Tucked into their tiny cup of a nest four little hooded orioles pop up expectantly with the imminent arrival of a meal delivered by their mother.
Somehow, she chooses the appropriate mouth to insert the bug and then lingers for a few moments just to be sure all is well with her brood.
Hooded orioles occur across the southwestern United States and northern Mexico, but don't venture much farther north than deep South Texas.
Throughout the morning the female brings a variety of insects to her hungry brood suspended in the sturdily woven nest beneath a palm frond. The nest is a marvel of engineering built primarily by the female poking holes with her beak in the frond and then expertly weaving fibers thru the leaf.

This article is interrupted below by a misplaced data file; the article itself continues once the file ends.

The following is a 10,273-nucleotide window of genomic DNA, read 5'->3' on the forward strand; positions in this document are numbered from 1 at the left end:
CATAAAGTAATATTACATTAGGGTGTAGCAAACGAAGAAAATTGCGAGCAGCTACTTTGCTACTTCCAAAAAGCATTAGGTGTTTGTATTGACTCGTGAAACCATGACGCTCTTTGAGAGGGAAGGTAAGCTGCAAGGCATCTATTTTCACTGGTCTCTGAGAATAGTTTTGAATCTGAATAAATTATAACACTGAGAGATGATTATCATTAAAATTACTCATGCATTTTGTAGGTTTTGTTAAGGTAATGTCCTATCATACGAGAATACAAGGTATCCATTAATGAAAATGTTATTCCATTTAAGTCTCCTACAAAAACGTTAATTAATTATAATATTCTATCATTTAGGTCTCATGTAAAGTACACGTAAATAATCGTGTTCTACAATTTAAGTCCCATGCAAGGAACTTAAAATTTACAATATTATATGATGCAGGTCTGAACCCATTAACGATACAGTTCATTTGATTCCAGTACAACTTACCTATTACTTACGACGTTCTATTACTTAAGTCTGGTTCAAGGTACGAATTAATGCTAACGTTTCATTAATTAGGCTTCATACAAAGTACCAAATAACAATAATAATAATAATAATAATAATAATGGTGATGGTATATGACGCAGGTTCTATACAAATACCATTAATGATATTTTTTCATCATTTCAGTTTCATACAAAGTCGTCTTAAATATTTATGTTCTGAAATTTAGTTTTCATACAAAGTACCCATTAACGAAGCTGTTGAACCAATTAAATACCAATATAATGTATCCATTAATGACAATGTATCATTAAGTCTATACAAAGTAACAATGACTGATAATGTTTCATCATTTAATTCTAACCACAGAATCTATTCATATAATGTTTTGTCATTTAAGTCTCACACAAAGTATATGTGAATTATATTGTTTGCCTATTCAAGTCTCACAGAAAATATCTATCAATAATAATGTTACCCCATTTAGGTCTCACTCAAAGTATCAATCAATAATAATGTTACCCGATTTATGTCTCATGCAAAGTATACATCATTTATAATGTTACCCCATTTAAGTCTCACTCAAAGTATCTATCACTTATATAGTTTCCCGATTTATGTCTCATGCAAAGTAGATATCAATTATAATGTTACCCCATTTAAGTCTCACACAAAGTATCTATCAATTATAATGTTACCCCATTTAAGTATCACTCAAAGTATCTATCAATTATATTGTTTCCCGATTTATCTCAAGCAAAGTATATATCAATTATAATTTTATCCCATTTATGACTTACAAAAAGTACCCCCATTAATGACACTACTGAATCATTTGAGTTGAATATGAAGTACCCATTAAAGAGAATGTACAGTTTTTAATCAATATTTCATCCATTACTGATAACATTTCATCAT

Occasionally, the bright orange male with a black face and throat shows up with a meal. Sporting an orange hood above the eyes and covering the head this distinct feature gives the hooded oriole its name.
But for every one trip the brightly hued male makes, the female makes about 10, and it takes a lot of insects to feed this hungry foursome. What goes in must come out; so taking out the garbage is an additional task that must be fulfilled.
From the time they hatch, it takes about 14 days for the chicks to fledge. And it will only be a matter of days before these little orioles take flight, as they are already vigorously testing out their wings.
So papa may need to speed up his deliveries to satisfy the rapidly growing foursome that is on the verge of leaving the nest.
With your Nature Report I'm Richard Moore